The Ditto JAM is true bypass pedal (although it is buffered when in ‘record’ mode) and slightly oversized compared to a standard pedal size; the framework is made of steel. All the connections are in the back, which saves on pedal board space, but also helps to protect the inputs and outputs. The Ditto JAM includes a USB port to download the latest firmware developments and an external microphone input, both of which are located in the back as well. The two foot switches (Loop and Stop) are ‘soft’ switches (no ‘click’ locking in or out) and nowhere near the other controls. The very large Loop Level control knob is big enough to navigate with a foot (so that you don’t have to bend down to control your output level), and is raised quite a bit higher than the only other control, which is a small toggle switch to choose between ‘Rec-Dub-Play’ and ‘Rec-Play-Dub.’ The Ditto JAM works on a standard 9V 150mA power supply or two 9V batteries, which makes it convenient for transporting and keeping jamming simple.

Wide Range of Settings + Looper (Flashback x4)

By MGR/Brian Johnston, 13/08/2018
TC Electronic’s Flashback X4 is a combo pedal, offering a wide array of delay types with a looper and as demonstrated in the YouTube video below:

TC Electronic is known for its quality delays and the company brings its best in Flashback X4. You get 12 delay types, starting with Tape, which has a very vintage and widely popular tone. Tube is slightly warmer than Tape. Space has rich echo sounds based on the Roland Space Echo. Analog produces a nice fading echo, while Analog with Modulation adds some swirls in the mix. Reverse is based on the old Hendrix experimentation, reversing a tape delay signal. Dynamic is unique, as the delay swells in volume when you stop playing and reduces while playing. 2290 is a vintage TC Electronic delay from 1985, producing a crisp and clean echo – while the 2290 with Modulation adds a tri-chorus effect in the mix. Slap produces that vintage slap-back echo, reminiscent of Scotty Moore and Chet Atkins. Lofi has a (well… lo-fi) tone that sounds dirty. Finally Ping-Pong shifts the echo back and forth from left to right (cool when running your gear in stereo, although it sounds great in mono). The overall quality of sound is obvious and pristine; whether keeping the effect low or high in the mix both the guitar signal and the delay are audible and separate. What also is cool is that you can edit and create unique delays (and save them in three presets) or upload TonePrint delays, which are delays designed for TC Electronic and by professional musicians like Petrucci, Morse and Townsend.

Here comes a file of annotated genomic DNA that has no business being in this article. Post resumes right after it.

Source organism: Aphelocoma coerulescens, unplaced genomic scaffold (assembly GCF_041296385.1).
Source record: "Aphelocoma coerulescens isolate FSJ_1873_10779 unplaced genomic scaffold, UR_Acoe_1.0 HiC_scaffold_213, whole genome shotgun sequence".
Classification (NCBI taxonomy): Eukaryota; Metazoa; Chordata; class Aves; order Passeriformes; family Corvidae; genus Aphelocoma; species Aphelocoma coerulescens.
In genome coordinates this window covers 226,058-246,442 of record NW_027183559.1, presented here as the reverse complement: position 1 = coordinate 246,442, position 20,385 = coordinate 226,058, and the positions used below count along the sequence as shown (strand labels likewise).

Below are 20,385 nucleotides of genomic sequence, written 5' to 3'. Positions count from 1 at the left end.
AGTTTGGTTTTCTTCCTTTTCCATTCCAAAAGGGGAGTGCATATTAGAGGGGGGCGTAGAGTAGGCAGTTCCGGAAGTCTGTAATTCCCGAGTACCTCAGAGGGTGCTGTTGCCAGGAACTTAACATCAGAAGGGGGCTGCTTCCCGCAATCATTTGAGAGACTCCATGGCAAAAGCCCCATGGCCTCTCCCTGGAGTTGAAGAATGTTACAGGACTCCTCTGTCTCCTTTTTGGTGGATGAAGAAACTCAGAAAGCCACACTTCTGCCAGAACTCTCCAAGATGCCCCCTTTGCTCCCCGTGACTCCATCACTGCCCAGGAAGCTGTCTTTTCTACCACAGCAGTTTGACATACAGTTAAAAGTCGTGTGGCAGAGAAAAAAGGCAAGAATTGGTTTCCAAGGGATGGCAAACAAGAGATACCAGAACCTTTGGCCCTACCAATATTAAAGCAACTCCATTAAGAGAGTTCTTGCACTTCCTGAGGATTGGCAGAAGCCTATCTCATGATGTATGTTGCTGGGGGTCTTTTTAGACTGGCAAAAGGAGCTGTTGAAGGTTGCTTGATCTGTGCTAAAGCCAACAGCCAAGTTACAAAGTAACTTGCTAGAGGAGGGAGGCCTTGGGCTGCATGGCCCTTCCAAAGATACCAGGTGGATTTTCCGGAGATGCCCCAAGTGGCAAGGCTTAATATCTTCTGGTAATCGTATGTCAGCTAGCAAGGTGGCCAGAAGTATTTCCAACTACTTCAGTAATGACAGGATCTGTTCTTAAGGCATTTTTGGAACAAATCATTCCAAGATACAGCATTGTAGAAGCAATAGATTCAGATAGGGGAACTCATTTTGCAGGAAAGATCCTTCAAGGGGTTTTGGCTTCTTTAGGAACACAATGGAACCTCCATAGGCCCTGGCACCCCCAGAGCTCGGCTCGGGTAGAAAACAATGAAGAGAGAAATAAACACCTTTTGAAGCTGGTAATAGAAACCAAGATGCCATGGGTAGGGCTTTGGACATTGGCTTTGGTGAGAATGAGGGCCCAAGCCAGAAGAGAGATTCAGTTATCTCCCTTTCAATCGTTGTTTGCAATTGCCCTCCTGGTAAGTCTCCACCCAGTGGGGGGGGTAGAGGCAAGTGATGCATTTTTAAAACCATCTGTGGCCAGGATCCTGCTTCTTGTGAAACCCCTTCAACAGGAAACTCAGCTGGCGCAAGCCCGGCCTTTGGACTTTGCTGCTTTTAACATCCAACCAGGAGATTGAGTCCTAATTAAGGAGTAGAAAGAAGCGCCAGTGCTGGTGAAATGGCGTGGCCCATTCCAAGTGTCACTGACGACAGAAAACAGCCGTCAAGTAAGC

TC Electronic is known for its delay pedals, and so you know you have quality on your pedal board. However, the Flashback X4 is not the most pedal-board-friendly, since it has a second function – a looper. Gigging musicians may opt for the Flashback Mini (if not wanting to store a preset or a TonePrint) or the Flashback (regular) or Flashback 2, both of which can save at least one presets/TonePrint. However, even with the added size of the Flashback X4 if you’re looking for a delay that offers three presets that can be accessed with footswitches, as well as another four TonePrints, upward of 7000ms of delay and have access to the many delay types (that you set manually), then you would be hard pressed to find a better and more complete option… all at a price of $249 USD. What also makes this version of Flashback useful is the MIDI in/out, stereo capabilities and being able to use an expression pedal for some unique and ambient effects. The Flashback X4 does come with its own power supply, but you can use any 2.1 mm 9v-12v supply that gives at least 300mA of power.